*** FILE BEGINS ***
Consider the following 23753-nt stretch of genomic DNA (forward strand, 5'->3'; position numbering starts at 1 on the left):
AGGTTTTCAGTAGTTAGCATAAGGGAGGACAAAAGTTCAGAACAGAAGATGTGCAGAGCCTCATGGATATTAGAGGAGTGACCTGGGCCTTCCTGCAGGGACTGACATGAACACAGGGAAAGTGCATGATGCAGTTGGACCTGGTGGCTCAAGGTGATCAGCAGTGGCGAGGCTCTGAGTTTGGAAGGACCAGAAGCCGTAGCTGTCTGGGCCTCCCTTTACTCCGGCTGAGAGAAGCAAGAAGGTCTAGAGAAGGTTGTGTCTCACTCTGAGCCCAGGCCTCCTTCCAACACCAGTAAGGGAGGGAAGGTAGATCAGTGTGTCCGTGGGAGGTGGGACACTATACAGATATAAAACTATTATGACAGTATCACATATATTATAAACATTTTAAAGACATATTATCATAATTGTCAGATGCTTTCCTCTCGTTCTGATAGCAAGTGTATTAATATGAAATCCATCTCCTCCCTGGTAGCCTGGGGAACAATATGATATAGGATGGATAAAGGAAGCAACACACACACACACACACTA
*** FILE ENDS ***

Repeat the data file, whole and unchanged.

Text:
Consider the following 23753-nt stretch of genomic DNA (forward strand, 5'->3'; position numbering starts at 1 on the left):
AGGTTTTCAGTAGTTAGCATAAGGGAGGACAAAAGTTCAGAACAGAAGATGTGCAGAGCCTCATGGATATTAGAGGAGTGACCTGGGCCTTCCTGCAGGGACTGACATGAACACAGGGAAAGTGCATGATGCAGTTGGACCTGGTGGCTCAAGGTGATCAGCAGTGGCGAGGCTCTGAGTTTGGAAGGACCAGAAGCCGTAGCTGTCTGGGCCTCCCTTTACTCCGGCTGAGAGAAGCAAGAAGGTCTAGAGAAGGTTGTGTCTCACTCTGAGCCCAGGCCTCCTTCCAACACCAGTAAGGGAGGGAAGGTAGATCAGTGTGTCCGTGGGAGGTGGGACACTATACAGATATAAAACTATTATGACAGTATCACATATATTATAAACATTTTAAAGACATATTATCATAATTGTCAGATGCTTTCCTCTCGTTCTGATAGCAAGTGTATTAATATGAAATCCATCTCCTCCCTGGTAGCCTGGGGAACAATATGATATAGGATGGATAAAGGAAGCAACACACACACACACACACTA